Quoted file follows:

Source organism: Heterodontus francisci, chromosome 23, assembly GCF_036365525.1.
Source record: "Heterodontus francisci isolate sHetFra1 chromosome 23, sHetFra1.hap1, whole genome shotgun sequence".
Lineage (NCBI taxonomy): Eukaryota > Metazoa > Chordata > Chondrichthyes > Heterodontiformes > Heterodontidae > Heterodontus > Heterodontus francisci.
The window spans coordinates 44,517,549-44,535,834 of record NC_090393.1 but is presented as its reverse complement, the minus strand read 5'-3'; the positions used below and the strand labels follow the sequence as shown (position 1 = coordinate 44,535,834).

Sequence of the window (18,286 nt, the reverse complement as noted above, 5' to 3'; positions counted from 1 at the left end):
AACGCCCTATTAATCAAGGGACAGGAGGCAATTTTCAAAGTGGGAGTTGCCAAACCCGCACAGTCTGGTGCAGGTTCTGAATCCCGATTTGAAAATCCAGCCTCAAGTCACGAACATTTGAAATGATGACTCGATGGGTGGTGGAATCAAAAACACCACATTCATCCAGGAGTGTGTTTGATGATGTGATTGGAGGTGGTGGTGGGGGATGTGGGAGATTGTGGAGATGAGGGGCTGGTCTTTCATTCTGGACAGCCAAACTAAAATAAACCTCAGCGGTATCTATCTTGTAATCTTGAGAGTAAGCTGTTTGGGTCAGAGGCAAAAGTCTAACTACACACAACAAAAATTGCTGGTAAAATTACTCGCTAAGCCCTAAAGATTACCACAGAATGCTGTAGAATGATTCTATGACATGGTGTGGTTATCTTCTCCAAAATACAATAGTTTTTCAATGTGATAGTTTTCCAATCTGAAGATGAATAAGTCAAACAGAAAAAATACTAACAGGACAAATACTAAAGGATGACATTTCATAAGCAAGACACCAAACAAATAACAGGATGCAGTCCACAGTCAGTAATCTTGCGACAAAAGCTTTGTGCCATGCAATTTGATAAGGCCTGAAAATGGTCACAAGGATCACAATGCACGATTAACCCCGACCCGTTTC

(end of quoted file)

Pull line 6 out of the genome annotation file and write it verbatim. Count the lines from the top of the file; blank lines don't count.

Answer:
AACGCCCTATTAATCAAGGGACAGGAGGCAATTTTCAAAGTGGGAGTTGCCAAACCCGCACAGTCTGGTGCAGGTTCTGAATCCCGATTTGAAAATCCAGCCTCAAGTCACGAACATTTGAAATGATGACTCGATGGGTGGTGGAATCAAAAACACCACATTCATCCAGGAGTGTGTTTGATGATGTGATTGGAGGTGGTGGTGGGGGATGTGGGAGATTGTGGAGATGAGGGGCTGGTCTTTCATTCTGGACAGCCAAACTAAAATAAACCTCAGCGGTATCTATCTTGTAATCTTGAGAGTAAGCTGTTTGGGTCAGAGGCAAAAGTCTAACTACACACAACAAAAATTGCTGGTAAAATTACTCGCTAAGCCCTAAAGATTACCACAGAATGCTGTAGAATGATTCTATGACATGGTGTGGTTATCTTCTCCAAAATACAATAGTTTTTCAATGTGATAGTTTTCCAATCTGAAGATGAATAAGTCAAACAGAAAAAATACTAACAGGACAAATACTAAAGGATGACATTTCATAAGCAAGACACCAAACAAATAACAGGATGCAGTCCACAGTCAGTAATCTTGCGACAAAAGCTTTGTGCCATGCAATTTGATAAGGCCTGAAAATGGTCACAAGGATCACAATGCACGATTAACCCCGACCCGTTTC